Regardless of the specific messaging content or terms chosen, leaders emphasized the importance of being clear and consistent: Make a decision and stick to the chosen message.
Leaders emphasized the importance of being clear and consistent—make a decision and stick to the chosen message.
Leaders also noted that clear communication about skills and competencies can create the buzz needed to help others in the org get onboard with a skills and competencies effort.
Choosing terminology to boost clarity
While we in HR know the purposes of skills and competencies, the distinctions between the 2 are of little consequence to most employees and managers. In most orgs, employees just want to know what they need to do. In these orgs, choosing terminology that makes it easy to talk about expectations becomes paramount, regardless of whether the terms “skills” or “competencies” are actually used—see the first and second examples in Figure 9 below.
In other orgs—for example, in an org in which competencies have been used for some time and skills are just being introduced—clearly distinguishing the terms generates more success. The third example inFigure 9 represents such an org.
The messaging strategy your org uses should be chosen with your workforce in mind.
In the examples listed in Figure 9, orgs reported that their chosen strategy reduced employee confusion—and increased employee acceptance of their skills and competencies systems. The strategy your org uses should be chosen with your workforce in mind.
Messaging expectations & benefits to employees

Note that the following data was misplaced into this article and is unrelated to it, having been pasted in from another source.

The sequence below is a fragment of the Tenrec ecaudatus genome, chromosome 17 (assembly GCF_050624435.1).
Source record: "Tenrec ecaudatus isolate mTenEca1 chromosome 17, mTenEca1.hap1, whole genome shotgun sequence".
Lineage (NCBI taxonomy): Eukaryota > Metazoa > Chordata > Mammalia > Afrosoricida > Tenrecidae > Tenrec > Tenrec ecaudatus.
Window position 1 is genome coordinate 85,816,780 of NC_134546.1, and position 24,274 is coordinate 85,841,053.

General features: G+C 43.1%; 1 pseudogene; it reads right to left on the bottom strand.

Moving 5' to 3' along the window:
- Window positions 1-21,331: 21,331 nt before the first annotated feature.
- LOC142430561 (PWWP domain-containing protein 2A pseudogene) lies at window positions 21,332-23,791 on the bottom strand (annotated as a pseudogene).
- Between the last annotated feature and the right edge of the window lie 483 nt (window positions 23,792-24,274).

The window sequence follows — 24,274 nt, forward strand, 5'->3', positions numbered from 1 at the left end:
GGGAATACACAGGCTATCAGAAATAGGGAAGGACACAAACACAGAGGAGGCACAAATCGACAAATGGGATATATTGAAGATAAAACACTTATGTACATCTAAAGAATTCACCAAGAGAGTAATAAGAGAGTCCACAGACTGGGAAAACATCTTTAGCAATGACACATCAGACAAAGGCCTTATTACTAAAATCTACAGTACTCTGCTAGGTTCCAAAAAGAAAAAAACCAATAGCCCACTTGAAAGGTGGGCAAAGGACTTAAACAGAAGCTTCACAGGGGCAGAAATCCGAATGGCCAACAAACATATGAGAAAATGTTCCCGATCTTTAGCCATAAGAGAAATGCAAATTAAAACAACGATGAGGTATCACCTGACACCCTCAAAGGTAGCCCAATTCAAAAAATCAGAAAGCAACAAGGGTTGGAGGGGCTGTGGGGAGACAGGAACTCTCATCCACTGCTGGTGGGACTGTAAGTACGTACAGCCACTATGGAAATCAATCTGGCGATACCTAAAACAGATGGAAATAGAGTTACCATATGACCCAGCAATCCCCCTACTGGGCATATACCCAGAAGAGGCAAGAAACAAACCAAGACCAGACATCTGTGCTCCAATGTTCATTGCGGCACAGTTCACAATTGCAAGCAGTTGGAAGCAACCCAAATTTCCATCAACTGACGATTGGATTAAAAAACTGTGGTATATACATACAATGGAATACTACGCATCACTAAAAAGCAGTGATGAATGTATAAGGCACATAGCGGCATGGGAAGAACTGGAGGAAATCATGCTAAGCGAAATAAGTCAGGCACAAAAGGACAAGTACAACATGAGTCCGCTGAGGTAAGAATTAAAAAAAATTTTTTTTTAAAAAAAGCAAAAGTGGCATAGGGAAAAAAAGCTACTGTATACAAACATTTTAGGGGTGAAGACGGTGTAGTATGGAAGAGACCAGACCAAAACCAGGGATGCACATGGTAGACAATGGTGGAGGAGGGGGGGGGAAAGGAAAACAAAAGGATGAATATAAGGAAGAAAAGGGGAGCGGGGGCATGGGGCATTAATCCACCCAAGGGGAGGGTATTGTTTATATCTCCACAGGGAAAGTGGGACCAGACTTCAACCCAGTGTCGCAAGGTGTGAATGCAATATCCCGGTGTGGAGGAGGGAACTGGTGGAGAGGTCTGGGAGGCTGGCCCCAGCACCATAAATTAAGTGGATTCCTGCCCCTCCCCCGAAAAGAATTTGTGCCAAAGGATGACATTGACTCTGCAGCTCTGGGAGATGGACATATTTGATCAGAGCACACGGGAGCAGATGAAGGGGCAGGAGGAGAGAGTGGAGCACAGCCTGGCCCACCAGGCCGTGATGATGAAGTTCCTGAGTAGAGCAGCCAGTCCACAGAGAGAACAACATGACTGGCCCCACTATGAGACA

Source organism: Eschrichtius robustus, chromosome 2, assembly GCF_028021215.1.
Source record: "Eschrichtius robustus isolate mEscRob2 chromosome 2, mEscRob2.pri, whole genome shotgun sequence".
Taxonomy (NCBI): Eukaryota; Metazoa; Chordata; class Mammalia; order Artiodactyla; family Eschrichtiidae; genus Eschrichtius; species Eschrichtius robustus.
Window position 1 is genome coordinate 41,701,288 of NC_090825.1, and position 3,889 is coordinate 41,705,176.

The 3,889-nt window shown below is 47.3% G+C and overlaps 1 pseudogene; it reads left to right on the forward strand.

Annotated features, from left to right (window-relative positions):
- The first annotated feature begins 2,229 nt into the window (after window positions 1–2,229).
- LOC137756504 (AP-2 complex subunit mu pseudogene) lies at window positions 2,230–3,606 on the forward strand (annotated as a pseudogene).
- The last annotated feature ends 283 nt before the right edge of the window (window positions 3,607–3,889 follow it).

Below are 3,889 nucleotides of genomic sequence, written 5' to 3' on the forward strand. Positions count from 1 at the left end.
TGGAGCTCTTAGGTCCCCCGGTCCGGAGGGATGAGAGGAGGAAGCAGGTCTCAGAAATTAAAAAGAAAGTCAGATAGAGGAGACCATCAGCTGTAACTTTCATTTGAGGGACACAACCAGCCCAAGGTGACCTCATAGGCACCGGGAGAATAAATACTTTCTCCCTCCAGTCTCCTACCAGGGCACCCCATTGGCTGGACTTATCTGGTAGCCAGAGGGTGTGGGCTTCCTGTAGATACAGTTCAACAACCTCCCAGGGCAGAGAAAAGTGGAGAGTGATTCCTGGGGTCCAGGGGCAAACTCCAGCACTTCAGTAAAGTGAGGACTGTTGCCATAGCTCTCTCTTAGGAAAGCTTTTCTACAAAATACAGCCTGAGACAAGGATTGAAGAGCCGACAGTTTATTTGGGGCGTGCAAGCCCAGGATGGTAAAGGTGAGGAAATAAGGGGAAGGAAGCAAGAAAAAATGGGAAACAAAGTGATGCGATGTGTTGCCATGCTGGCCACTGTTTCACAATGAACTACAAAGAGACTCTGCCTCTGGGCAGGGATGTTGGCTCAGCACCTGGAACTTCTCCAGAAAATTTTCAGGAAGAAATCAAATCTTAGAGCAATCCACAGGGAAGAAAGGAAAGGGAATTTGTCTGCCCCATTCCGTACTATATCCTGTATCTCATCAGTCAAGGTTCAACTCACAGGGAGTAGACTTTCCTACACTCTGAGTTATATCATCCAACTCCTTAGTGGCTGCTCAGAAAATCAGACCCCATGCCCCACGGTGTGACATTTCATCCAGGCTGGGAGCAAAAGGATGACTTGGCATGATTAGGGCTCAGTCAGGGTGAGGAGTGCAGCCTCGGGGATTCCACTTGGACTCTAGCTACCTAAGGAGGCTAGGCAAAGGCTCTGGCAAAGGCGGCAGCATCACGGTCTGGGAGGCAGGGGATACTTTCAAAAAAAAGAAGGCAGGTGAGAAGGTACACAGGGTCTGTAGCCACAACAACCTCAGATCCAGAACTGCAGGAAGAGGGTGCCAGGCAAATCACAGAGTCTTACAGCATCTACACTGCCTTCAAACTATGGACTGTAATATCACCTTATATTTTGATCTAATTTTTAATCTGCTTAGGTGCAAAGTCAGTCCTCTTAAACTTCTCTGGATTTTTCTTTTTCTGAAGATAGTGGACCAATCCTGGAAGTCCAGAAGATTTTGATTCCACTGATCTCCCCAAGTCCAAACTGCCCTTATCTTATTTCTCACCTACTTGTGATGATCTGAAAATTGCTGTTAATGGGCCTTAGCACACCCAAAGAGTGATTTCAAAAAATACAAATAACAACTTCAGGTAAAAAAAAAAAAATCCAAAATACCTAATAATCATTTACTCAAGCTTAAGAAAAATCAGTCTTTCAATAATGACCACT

As we mentioned earlier, inaccurate or untimely data can sometimes do more harm than good. Given that much of the timely and accurate data is provided by employees themselves, orgs should also think about their messaging with respect to getting employees to input their data. To do this, leaders in our study strongly recommend that orgs get serious about consistently and clearly communicating 2 things:
- What is expected of employees. Employees want to know what systems are available for helping them track and develop skills and competencies, and how they should engage with those systems. The question they’re asking is: “What do you need me to do?”
- Benefits to employees. Equally important, employees need to know why and how they’ll benefit from engaging with these systems. The question they’re asking is: “What’s in it for me?”
Leaders emphasized the importance of communicating how employees should interact with systems that help track skills and competencies—and, critically, the benefits to employees of those interactions. Employees need to understand these systems—both how to use them and how those systems can potentially affect their lives.
Leaders emphasized the importance of communicating how employees should interact with systems that help track skills and competencies—and, critically, the benefits to employees.
Inputting data is the part of the process where leaders particularly emphasized clarity of expectations. What information should employees input? Why? Where? How? How often? Answering these questions clearly and consistently can go a long way toward getting the information that’s needed in the systems.
Answering the “Why?” question at both the org and employee levels turned out to be particularly important. Many times, employees fail to update their data in employee profiles, keep track of skills developed, or record recent projects completed—because they don’t understand the benefits of keeping those systems updated.
Employees need to understand that this data is being used by the org to make real decisions that can impact them.
Employees need to understand that this data is being used by the org to make real decisions that can impact them. These systems help the org create a more complete picture of their employees, what experiences they have, and what they can do. On a macro scale, this data is used to understand what skills should be developed and to make opportunities more transparent for everyone. On a micro scale, this data is used to make decisions about future roles and projects, opportunities for development, and even performance.